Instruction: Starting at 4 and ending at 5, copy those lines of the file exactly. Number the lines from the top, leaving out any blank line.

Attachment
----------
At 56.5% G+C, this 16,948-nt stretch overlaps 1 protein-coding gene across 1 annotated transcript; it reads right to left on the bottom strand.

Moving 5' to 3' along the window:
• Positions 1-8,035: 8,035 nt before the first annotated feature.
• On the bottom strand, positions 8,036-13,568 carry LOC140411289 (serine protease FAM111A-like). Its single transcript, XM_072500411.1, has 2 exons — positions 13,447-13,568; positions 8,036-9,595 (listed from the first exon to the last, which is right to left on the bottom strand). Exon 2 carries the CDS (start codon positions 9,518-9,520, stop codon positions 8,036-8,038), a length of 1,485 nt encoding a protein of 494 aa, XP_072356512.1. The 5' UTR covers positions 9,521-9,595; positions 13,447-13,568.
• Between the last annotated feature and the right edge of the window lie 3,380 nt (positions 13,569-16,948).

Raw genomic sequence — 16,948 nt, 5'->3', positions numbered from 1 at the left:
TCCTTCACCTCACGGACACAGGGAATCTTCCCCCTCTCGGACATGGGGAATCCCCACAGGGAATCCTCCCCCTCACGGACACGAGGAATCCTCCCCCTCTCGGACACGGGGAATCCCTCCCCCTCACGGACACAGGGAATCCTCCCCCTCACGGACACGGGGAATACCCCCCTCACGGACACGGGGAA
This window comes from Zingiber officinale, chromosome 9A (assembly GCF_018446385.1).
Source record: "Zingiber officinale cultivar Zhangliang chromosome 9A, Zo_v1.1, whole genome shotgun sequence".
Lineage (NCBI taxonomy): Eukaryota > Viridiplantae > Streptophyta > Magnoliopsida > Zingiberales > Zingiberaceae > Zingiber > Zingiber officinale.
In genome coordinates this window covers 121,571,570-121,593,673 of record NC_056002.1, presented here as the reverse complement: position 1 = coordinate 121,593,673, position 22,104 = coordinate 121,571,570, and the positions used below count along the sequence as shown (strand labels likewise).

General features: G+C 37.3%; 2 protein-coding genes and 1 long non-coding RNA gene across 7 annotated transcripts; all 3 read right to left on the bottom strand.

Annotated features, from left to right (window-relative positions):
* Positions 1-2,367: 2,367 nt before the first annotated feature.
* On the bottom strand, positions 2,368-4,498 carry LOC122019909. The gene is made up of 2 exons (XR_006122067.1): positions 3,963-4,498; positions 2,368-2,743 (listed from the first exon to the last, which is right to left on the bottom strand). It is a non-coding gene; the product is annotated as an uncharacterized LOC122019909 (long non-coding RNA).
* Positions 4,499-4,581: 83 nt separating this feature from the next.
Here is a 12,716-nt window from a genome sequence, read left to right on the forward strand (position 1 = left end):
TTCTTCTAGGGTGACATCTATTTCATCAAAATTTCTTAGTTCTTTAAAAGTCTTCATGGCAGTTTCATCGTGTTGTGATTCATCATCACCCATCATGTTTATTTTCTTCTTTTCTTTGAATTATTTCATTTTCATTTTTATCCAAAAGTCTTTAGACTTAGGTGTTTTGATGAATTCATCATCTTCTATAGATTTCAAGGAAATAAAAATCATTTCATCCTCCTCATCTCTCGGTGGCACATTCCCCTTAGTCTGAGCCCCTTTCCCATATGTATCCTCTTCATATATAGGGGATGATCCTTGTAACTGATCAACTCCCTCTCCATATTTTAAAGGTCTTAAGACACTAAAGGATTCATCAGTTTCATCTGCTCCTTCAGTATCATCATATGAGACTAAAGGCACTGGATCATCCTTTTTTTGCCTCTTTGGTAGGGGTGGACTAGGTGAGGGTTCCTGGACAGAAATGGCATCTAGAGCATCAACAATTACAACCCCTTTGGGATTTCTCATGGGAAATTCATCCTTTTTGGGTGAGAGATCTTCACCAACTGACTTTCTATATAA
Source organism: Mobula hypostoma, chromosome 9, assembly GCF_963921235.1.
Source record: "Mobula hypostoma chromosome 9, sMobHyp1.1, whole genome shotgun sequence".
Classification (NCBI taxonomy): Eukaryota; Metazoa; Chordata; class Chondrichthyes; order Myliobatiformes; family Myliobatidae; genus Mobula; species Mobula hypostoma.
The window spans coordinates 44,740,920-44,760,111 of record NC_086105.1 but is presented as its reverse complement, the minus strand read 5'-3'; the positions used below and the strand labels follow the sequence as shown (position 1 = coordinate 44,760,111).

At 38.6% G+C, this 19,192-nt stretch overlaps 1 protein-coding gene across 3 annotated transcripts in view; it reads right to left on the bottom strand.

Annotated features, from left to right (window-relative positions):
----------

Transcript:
• On the bottom strand, positions 8,036-13,568 carry LOC140411289 (serine protease FAM111A-like). Its single transcript, XM_072500411.1, has 2 exons — positions 13,447-13,568; positions 8,036-9,595 (listed from the first exon to the last, which is right to left on the bottom strand). Exon 2 carries the CDS (start codon positions 9,518-9,520, stop codon positions 8,036-8,038), a length of 1,485 nt encoding a protein of 494 aa, XP_072356512.1. The 5' UTR covers positions 9,521-9,595; positions 13,447-13,568.
• Between the last annotated feature and the right edge of the window lie 3,380 nt (positions 13,569-16,948).